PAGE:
The project will involve cooperation with and contributions from several other researchers, offices, institutions and projects. They will be listed here when the cooperations are initiated.
Varanger Sámi Museum has contributed to the administrative sides of the project field work in Norway, and with their expertise on the archaeology, cultural history and other aspects of this geographical area.
OSSO – Ostearchaeologisal Studies of Sámi Offerings, is a research group that has been collaborating since 2013 to do broad comparative studies of Sámi offering sites, with a praticular focus on the animalosteological material. Several resulting articles have been published in peer reviewed journals (see https://su-se.academia.edu/MarteSpangen). Apart from myself, the group includes:
Tiina Äikäs, post doctoral researcher, University of Oulu, has been studying Sámi offering sites in Finland with much the same methods this project will apply to Sámi circular offering sites in Norway and Sweden. Read about Tiina and her research here: http://oulu.academia.edu/Tiina%C3%84ik%C3%A4s.
Anna-Kaisa Salmi, post doctoral researcher, University of Oulu, is studying human-animal relationships in Sámi contexts and how domestication affected the way people related to animals. Her project includes osteological and isotope analyses of reindeer bone assemblies from various contexts. Anna-Kaisa participated in the project field work in 2013 and have done most of the osteological analyses. Read about Anna-Kaisa and her research here: http://oulu.academia.edu/AnnaKaisaSalmi.
Markus Fjellström, PhD candidate at the Archaeological Research Laboratory, Stockholm University, is working on a project to establish a database of isotope analyses done on reindeer bones, and to a certain degree other species, from medieval contexts in northern Scandinavia. He is focusing on diet and mobility questions. In connection with his work he has analysed bones from the assemblages found in several circular offering sites in Finnmark and Troms. Read about Markus and his research here: https://su-se.academia.edu/MarkusFjellstr%C3%B6m.
Hege Skalleberg Gjerde, PhD student, Museum of Cultural History, studies certain ambiguous graves and other structures in Southern Norway, and the question of whether these could be labelled Sámi. We have done field work together in 2010 and 2011. She completed her PhD “Sørsamisk eller førsamisk? Arkeologi og sørsamisk forhistorie i Sør-Norge – en kildekritisk analyse” in 2016. Read Heges blog “Samer i sör” (“Sámi in the South”) here: http://hegegjerde.wordpress.com/ (in Norwegian).
Sørsamer – landskap og historie (“South Sámi – landscape and history”) is a cooperation between the Sámi museums Gaaltije, Östersund, and Västerbottens museum, Umeå, in Sweden, and Saemien Sijte, Snåsa, and Sijte Jarnge, Hattfjelldal, in Norway. The project aims to generate new knowledge about South Sámi history across the Norwegian/Swedish border to increase the understanding of the development of the South Sámi community and the relevance and value of the landscape. The project is related to a recent registration project Saemieh saepmesne/Samiska rummet (in Swedish, Norwegian and South Sámi). Results of both the concluded and new projects are relevant the present PhD project.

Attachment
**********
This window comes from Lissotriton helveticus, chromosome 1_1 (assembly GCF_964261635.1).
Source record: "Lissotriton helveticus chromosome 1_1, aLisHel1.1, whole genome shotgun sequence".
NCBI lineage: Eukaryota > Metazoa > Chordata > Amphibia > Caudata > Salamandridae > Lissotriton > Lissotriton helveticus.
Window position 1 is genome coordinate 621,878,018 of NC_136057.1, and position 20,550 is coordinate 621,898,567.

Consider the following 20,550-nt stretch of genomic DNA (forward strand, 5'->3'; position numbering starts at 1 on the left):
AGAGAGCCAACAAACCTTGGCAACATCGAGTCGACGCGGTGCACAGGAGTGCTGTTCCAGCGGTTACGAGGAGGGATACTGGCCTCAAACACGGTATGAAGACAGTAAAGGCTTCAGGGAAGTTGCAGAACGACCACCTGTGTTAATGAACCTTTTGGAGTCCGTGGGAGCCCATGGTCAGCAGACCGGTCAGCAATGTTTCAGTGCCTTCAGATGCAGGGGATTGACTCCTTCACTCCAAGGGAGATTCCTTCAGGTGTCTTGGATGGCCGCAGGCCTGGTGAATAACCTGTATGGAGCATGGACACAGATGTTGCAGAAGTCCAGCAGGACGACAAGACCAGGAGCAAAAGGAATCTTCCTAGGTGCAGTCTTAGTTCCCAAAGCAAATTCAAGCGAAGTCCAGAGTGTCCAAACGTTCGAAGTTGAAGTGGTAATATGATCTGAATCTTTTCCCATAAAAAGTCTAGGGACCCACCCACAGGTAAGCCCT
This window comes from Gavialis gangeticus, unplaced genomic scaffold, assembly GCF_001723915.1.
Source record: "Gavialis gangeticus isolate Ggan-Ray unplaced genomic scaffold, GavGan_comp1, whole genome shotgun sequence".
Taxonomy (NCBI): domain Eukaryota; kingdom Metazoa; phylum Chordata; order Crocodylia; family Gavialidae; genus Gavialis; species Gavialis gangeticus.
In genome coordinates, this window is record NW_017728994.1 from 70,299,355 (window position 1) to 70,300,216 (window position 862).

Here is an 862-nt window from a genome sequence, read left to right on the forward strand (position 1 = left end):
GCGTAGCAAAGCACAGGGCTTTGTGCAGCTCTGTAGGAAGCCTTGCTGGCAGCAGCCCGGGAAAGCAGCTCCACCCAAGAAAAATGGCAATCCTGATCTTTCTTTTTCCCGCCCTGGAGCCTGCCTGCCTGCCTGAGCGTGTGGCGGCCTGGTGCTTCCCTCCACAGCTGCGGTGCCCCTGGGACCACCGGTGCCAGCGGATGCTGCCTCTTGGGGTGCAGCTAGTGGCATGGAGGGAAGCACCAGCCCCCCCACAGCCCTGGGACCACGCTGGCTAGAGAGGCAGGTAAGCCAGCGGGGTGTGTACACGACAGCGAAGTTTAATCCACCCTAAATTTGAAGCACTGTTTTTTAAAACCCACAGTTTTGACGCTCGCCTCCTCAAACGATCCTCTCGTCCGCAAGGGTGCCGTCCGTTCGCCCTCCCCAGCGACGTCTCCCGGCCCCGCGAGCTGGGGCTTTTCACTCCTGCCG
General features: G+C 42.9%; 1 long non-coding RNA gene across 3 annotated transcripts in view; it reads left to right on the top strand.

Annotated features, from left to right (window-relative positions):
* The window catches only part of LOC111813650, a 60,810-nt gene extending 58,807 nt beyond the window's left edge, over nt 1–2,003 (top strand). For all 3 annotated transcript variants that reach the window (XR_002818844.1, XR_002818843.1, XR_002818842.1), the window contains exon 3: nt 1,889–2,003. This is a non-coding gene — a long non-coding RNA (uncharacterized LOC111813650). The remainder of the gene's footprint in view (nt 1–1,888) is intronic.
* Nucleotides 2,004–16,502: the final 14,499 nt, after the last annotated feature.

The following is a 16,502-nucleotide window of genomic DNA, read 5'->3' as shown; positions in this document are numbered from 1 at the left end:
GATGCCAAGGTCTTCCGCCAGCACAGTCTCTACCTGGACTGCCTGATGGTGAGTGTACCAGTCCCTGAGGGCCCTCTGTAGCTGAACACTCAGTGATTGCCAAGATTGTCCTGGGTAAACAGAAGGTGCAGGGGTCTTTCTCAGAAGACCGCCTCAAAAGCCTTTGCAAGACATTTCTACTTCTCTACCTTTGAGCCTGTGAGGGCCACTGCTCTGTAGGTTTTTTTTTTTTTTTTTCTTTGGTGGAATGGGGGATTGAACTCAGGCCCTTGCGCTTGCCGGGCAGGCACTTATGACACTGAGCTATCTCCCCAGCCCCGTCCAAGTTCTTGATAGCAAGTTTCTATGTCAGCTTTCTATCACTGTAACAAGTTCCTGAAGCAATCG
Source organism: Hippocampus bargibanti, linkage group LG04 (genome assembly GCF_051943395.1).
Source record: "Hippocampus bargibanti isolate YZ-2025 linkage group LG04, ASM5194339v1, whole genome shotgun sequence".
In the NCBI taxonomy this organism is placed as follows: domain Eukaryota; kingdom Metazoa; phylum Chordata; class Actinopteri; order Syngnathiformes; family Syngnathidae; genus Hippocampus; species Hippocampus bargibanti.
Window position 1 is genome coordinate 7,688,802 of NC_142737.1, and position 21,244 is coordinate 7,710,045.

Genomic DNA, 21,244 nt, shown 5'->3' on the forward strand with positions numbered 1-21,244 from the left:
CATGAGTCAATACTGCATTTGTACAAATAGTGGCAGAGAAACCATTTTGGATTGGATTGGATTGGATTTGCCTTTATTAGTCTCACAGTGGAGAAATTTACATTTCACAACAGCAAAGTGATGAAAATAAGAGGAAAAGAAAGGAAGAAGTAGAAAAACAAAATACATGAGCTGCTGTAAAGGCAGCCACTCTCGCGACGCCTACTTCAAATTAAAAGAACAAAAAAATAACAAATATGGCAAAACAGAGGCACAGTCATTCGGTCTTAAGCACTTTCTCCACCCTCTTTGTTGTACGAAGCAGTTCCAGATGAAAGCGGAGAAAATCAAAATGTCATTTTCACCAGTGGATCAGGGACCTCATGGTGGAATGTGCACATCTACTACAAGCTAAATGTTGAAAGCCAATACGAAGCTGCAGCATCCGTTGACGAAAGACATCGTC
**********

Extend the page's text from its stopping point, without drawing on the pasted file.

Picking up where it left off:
The Norwegian Sámi Parliament is responsible for the Sámi cultural heritage management in Norway. They support the projects field work with NOK 54.000,-, and also contribute important information about registrations and Sámi cultural history in general.
The Berit Wallenberg foundation has made several generous contributions to the project:
2015: SEK 7.500,- for conference participation atthe Ruralia XI conference in Clervaux, Luxembourg, September 2015.
2014: SEK 14.000,- for archive studies and conference participation in Tromsø in November 2014, as well as additional datings of material from Tromsø Museum.
2013: SEK 19.000,- for additional travels and analyses
2012: SEK 82.000,- for excavations and analyses
The Tandem Laboratory, Uppsala University, has granted seven C14 datings to be financed with funds from the Swedish Research Council. The datings concern samples of material from circular offering sites found in the Tromsø Museum collections, amounting to SEK 26.250,-.
Albert och Maria Bergströms stiftelse has granted SEK 10.000,- for complementary inventories of sites in Troms and eastern Finnmark in 2014.
Birger Calleman and Einar and Carolina Bergström’s donation scholarships have contributed SEK 7.500,- and SEK 2.500,- respectively for participation in the Ruralia XI conference in Clervaux, Luxembourg, September 2015.
Norsk Arkeologisk Selskap has contributed NOK 5000,-. to the 2012 field work.